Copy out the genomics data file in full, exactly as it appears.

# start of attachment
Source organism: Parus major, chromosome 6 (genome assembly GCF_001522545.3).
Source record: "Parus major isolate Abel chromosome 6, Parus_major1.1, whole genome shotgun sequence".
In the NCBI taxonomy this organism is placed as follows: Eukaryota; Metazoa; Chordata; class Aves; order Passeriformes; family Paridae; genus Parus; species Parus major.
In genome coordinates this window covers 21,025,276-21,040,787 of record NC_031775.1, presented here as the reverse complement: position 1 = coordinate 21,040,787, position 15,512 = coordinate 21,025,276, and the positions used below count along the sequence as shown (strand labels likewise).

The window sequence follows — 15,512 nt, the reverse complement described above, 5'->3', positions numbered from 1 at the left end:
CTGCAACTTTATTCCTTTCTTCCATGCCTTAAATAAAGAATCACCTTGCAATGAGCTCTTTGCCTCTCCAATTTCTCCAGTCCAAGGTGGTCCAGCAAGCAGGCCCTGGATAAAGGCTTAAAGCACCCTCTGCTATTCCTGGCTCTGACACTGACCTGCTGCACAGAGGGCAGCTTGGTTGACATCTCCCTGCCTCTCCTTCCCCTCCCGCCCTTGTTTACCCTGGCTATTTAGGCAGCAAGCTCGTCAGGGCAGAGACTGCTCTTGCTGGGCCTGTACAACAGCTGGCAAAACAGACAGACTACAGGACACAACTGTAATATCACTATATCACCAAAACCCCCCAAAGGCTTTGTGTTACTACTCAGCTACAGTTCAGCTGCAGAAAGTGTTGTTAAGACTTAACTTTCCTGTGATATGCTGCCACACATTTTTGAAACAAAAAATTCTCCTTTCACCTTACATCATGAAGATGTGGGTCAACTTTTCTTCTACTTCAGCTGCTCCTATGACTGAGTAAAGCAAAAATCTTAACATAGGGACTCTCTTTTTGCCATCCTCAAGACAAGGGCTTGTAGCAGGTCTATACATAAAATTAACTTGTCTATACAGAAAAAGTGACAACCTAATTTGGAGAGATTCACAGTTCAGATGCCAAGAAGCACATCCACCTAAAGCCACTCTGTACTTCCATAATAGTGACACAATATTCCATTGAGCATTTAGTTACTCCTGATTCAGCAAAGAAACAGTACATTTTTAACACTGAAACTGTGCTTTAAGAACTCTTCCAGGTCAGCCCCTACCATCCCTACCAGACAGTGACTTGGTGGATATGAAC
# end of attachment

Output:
Source organism: Parus major, chromosome 6 (genome assembly GCF_001522545.3).
Source record: "Parus major isolate Abel chromosome 6, Parus_major1.1, whole genome shotgun sequence".
In the NCBI taxonomy this organism is placed as follows: Eukaryota; Metazoa; Chordata; class Aves; order Passeriformes; family Paridae; genus Parus; species Parus major.
In genome coordinates this window covers 21,025,276-21,040,787 of record NC_031775.1, presented here as the reverse complement: position 1 = coordinate 21,040,787, position 15,512 = coordinate 21,025,276, and the positions used below count along the sequence as shown (strand labels likewise).

The window sequence follows — 15,512 nt, the reverse complement described above, 5'->3', positions numbered from 1 at the left end:
CTGCAACTTTATTCCTTTCTTCCATGCCTTAAATAAAGAATCACCTTGCAATGAGCTCTTTGCCTCTCCAATTTCTCCAGTCCAAGGTGGTCCAGCAAGCAGGCCCTGGATAAAGGCTTAAAGCACCCTCTGCTATTCCTGGCTCTGACACTGACCTGCTGCACAGAGGGCAGCTTGGTTGACATCTCCCTGCCTCTCCTTCCCCTCCCGCCCTTGTTTACCCTGGCTATTTAGGCAGCAAGCTCGTCAGGGCAGAGACTGCTCTTGCTGGGCCTGTACAACAGCTGGCAAAACAGACAGACTACAGGACACAACTGTAATATCACTATATCACCAAAACCCCCCAAAGGCTTTGTGTTACTACTCAGCTACAGTTCAGCTGCAGAAAGTGTTGTTAAGACTTAACTTTCCTGTGATATGCTGCCACACATTTTTGAAACAAAAAATTCTCCTTTCACCTTACATCATGAAGATGTGGGTCAACTTTTCTTCTACTTCAGCTGCTCCTATGACTGAGTAAAGCAAAAATCTTAACATAGGGACTCTCTTTTTGCCATCCTCAAGACAAGGGCTTGTAGCAGGTCTATACATAAAATTAACTTGTCTATACAGAAAAAGTGACAACCTAATTTGGAGAGATTCACAGTTCAGATGCCAAGAAGCACATCCACCTAAAGCCACTCTGTACTTCCATAATAGTGACACAATATTCCATTGAGCATTTAGTTACTCCTGATTCAGCAAAGAAACAGTACATTTTTAACACTGAAACTGTGCTTTAAGAACTCTTCCAGGTCAGCCCCTACCATCCCTACCAGACAGTGACTTGGTGGATATGAAC